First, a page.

Saturday 21 Sep 2019 | 00:54 | SYDNEY
What's happening on

ISIS beheadings are a grotesque media strategy

ISIS is a transitory organisation whose aspiration to lead an Islamic reconquista is doomed to fail. It will eventually be degraded and splinter, some of its members joining the myriad other groups within the jihadist milieu while others fight over what is left of ISIS. One thing of enduring

Terrorism at home: The law cannot save us

I picked up my tickets for tomorrow's AFL Grand Final the other day. My team, the Sydney Swans, is playing and I should be excited to be going. Instead, I have been infected by the unease gripping Melbourne. I ask myself, am I taking a risk by attending the game?  We are told by our political

The long war in Iraq: A quarter-century and counting

By Professor Tim Dunne and Dr Emily Tannock, both at the School of Political Science and International Studies, University of Queensland Those selling the war against ISIS are likely to point out what is new about the present crisis. First and foremost, they will say, the character of the enemy

Conviction and vigour in Obama's IS speech

There were relatively few plot twists for a prime time television spectacle but you have to hand it to the leading man: he hasn't put in such a convincing performance in a long time. The main points of Barack Obama's widely telecast speech to the American public tonight did not depart

Australian jihadists: Is revoking citizenship the answer?

One of the policy solutions being considered by the Australian Government to deal with the expected problem of returning Australian jihadists is to preclude their return to Australia, or expel them, by revoking their Australian citizenship. A recently released report from the Independent

Russia's MH17 response: How to mismanage a crisis

For Western audiences, Moscow's initial prickly attitude to the downing of MH17 can be read as an example of how not to manage a crisis. Even with the weak hand he inherited, President Vladimir Putin has been consistently strong when on the foreign policy offensive, devising creative ways to advance

Home-grown jihadists: An innovative solution

Over the past three years, large numbers of Australians have chosen to leave the freedom, opportunity and safety of our community to enter the abyss of sectarian war and violence in Syria, northern Lebanon, and most recently, Iraq. The numbers are frightening. Over 200 Australians are estimated to

Why the US (and Australia) should not go back to Iraq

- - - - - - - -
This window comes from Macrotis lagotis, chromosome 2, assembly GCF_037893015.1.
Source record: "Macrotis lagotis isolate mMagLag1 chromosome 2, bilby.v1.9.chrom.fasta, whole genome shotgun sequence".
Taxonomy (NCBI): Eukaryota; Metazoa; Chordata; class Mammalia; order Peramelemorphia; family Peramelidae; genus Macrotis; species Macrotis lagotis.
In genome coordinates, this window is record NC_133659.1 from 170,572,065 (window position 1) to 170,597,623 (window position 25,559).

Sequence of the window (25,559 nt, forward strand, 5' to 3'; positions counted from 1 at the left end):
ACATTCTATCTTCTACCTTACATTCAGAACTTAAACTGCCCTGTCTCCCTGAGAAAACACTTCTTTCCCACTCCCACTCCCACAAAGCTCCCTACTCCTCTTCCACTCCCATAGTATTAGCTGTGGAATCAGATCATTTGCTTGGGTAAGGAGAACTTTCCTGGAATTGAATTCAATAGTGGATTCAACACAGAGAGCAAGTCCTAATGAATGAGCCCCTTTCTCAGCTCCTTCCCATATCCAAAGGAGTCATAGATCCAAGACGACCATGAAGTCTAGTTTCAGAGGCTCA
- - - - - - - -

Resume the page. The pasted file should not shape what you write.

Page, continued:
Anthony Bubalo's Why the US (and Australia) Should Go Back to Iraq deserves your attention. In the most direct sense, it is a call for renewed diplomatic and political engagement in Iraq. But in arguing that the Middle East continues to demand American (and Australian) attention, it also questions

The rise of jihadism in Syria and Egypt

Launched last week, Anthony Bubalo's Next –gen Jihad in the Middle East has attracted much media attention for its argument that current conditions in the Middle East are worse than those that saw the emergence of al Qaeda.  As Lateline quipped, Syria could be the new Afghanistan. Listen to this

Egypt, Sisi and the next generation of jihadists

At the end of last week, Egyptian military chief Field Marshall Abdel Fattah el-Sisi announced that he would be resigning his military post to run for this year's presidential elections, expected to take place in May. It is a move that has been mooted for months now, and has at its origins the

Next-gen jihad in the Middle East

In this Analysis Lowy Institute Research Director, Anthony Bubalo, argues that the current turmoil in the Middle East is incubating a new generation of jihadists. In many respects the current conditions in the region are worse than those that saw the emergence of al-Qaeda. 

Three notes on the State of the Union

1. The importance of Asia to America Robert Kelly's outstanding contribution on the absence of Asia from Obama's State of the Union speech deserves a brief addendum. Here's a key excerpt from Bob's post: ...in both security and economic affairs, the relationship is highly asymmetric, and those

Al-Qaeda, tribes and instability in Yemen

In this Lowy Institute Analysis, Sarah Phillips and Rodger Shanahan discuss the re-emergence of a significant al-Qaeda presence in Yemen. The authors focus on al-Qaeda’s efforts to build relations with local Yemeni tribes, something that will be central to the movement’s prospects of cementing a

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